It’s that time of year when crops are at the stage where there’s nothing more to do than let them ripen.

40kg/ha of head nitrogen has been put on the Crusoe on the understanding that the yield looked decent meaning protein might be diluted meaning a boost might be the order of the day. Following that the sprayer has left the field for the last time and the combine will be the next arrival through the field gate.

So it’s time to take stock and evaluate what went right and what went wrong. Arable farming can feel like a sequence of individual battles during a year long war as the crops churn through their growth stages. First you take on the initial challenge of the slugs and the flea beetle. Then it’s the blackgrass. Then it’s the diseases. In amongst that there are the pigeons.

When it comes to most of these enemies the munition box gets emptier and emptier. No more neonics, metaldehyde, various grassweed herbicides and soon no more chlorothalonil. Sometimes it can feel like we are the seventh Cavalry at the Battle of Little Big Horn slowly getting worn down by attack after attack as we run out of bullets.

I just thought I’d include a picture of our solar farm. For no good reason really – apparently this sort of thing is now called ‘virtue signalling’.

If there was one threat against which we’ve kept our defences in good order it’s the aerial threat – namely from the wood pigeon. Fortunately, no pressure group has yet sort to ban butane or propane. The technology behind the artillery barrage against the blue peril looks much as it did fifty years ago. Pump a bit of gas into a chamber, ignite with a well timed spark plug and hopefully the resulting bang keeps the foe at bay for another 30 mins. And of course, we all recognise if you can mix this up with a bit of well camouflaged twelve bore action then this keeps the defences in good order. The farmers right to take up his gun against these feathered pests is something we will never lose.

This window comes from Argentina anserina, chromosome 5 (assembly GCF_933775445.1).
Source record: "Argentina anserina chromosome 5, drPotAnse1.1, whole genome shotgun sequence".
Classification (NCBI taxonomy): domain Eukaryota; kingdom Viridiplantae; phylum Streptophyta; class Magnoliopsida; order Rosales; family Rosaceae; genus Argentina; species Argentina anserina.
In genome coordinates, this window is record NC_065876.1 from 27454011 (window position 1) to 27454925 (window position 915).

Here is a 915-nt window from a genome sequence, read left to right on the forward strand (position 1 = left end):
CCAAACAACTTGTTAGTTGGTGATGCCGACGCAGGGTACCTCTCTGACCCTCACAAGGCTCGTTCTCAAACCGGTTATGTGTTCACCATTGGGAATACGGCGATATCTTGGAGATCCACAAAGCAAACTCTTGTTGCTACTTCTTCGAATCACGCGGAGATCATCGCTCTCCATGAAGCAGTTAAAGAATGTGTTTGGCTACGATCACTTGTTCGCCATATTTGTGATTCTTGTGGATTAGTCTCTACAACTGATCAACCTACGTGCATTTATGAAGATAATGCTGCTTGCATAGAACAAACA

At least that was the case until the pressure group Wild Justice decided to set their forensic lawyers onto the well established system of general licences. For a brief moment in May even these seemed under threat and it looked as if we would soon be resorting to bursting balloons as we concealed ourselves in pigeon hides. But mercifully common sense has prevailed and we are back to where we were in our right to bear arms against Calumba palumbus.

But it’s a reminder that in what sometimes seems like a world run by those who don’t care for food production any more, nothing can be taken for granted. Indeed parts of the temporary general licences to protect crops from wood pigeons placed a huge question mark as to whether those who write the regulations understand what is being regulated. In the section about the need to try ‘non-lethal’ means there was an illuminating paragraph of the use of scarecrows which said:

“If using scarecrows, make it look real, dress it in your old clothes, sit it on a chair and put a gun-like stick in its hand. Occasionally change places with the scarecrow.”

So, there you have the official advice from Whitehall. In the words of Victor Meldrew you couldn’t make it up. There was one more bit of what looked like whimsy that emerged in the General Licence saga, and that was the fact that for some reason the Egyptian goose is also on the hit list alongside the pigeons and the crows when it comes on our right to protect our livestock and crops. If there is any farmer out there that lives in fear of the Egyptian goose as they go about the noble and ancient art of growing crops then they have my every sympathy. I can hear it now from farmhouse bedroom windows across the land: “Mabel, them pesky Egyptian geese are back on the wheat on the lower meadow. Get me gun.”